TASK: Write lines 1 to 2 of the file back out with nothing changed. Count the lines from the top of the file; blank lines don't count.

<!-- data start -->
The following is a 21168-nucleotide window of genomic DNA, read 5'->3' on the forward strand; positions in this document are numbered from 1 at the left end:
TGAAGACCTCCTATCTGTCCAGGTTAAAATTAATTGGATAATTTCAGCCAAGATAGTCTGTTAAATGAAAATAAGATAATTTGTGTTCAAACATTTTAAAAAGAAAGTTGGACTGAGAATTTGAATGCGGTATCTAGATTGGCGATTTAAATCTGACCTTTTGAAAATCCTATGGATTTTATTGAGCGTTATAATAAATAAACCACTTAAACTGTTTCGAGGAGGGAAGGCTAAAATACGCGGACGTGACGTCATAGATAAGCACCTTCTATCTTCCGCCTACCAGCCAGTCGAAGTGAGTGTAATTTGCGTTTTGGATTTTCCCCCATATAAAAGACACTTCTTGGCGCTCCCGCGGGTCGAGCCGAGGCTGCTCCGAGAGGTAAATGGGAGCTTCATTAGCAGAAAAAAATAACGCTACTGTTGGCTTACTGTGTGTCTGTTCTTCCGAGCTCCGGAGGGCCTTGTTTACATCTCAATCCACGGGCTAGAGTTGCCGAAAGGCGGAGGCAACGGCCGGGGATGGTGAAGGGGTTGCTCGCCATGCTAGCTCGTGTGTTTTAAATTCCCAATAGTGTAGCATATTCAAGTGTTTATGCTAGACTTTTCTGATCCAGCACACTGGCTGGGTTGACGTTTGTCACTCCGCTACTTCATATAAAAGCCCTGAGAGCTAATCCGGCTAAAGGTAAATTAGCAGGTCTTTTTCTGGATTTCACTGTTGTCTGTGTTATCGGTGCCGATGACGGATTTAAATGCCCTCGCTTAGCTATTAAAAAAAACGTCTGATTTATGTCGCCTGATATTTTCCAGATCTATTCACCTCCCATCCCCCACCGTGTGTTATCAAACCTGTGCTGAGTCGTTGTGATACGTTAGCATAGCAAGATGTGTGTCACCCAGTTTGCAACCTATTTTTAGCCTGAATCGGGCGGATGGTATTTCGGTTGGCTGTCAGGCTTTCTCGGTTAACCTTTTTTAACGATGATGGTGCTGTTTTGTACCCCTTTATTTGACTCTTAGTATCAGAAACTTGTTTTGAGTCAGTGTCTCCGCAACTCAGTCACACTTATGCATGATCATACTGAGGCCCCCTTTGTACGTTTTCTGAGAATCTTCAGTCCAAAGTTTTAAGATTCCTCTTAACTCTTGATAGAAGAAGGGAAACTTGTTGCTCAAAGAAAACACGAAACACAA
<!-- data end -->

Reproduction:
The following is a 21168-nucleotide window of genomic DNA, read 5'->3' on the forward strand; positions in this document are numbered from 1 at the left end:
TGAAGACCTCCTATCTGTCCAGGTTAAAATTAATTGGATAATTTCAGCCAAGATAGTCTGTTAAATGAAAATAAGATAATTTGTGTTCAAACATTTTAAAAAGAAAGTTGGACTGAGAATTTGAATGCGGTATCTAGATTGGCGATTTAAATCTGACCTTTTGAAAATCCTATGGATTTTATTGAGCGTTATAATAAATAAACCACTTAAACTGTTTCGAGGAGGGAAGGCTAAAATACGCGGACGTGACGTCATAGATAAGCACCTTCTATCTTCCGCCTACCAGCCAGTCGAAGTGAGTGTAATTTGCGTTTTGGATTTTCCCCCATATAAAAGACACTTCTTGGCGCTCCCGCGGGTCGAGCCGAGGCTGCTCCGAGAGGTAAATGGGAGCTTCATTAGCAGAAAAAAATAACGCTACTGTTGGCTTACTGTGTGTCTGTTCTTCCGAGCTCCGGAGGGCCTTGTTTACATCTCAATCCACGGGCTAGAGTTGCCGAAAGGCGGAGGCAACGGCCGGGGATGGTGAAGGGGTTGCTCGCCATGCTAGCTCGTGTGTTTTAAATTCCCAATAGTGTAGCATATTCAAGTGTTTATGCTAGACTTTTCTGATCCAGCACACTGGCTGGGTTGACGTTTGTCACTCCGCTACTTCATATAAAAGCCCTGAGAGCTAATCCGGCTAAAGGTAAATTAGCAGGTCTTTTTCTGGATTTCACTGTTGTCTGTGTTATCGGTGCCGATGACGGATTTAAATGCCCTCGCTTAGCTATTAAAAAAAACGTCTGATTTATGTCGCCTGATATTTTCCAGATCTATTCACCTCCCATCCCCCACCGTGTGTTATCAAACCTGTGCTGAGTCGTTGTGATACGTTAGCATAGCAAGATGTGTGTCACCCAGTTTGCAACCTATTTTTAGCCTGAATCGGGCGGATGGTATTTCGGTTGGCTGTCAGGCTTTCTCGGTTAACCTTTTTTAACGATGATGGTGCTGTTTTGTACCCCTTTATTTGACTCTTAGTATCAGAAACTTGTTTTGAGTCAGTGTCTCCGCAACTCAGTCACACTTATGCATGATCATACTGAGGCCCCCTTTGTACGTTTTCTGAGAATCTTCAGTCCAAAGTTTTAAGATTCCTCTTAACTCTTGATAGAAGAAGGGAAACTTGTTGCTCAAAGAAAACACGAAACACAA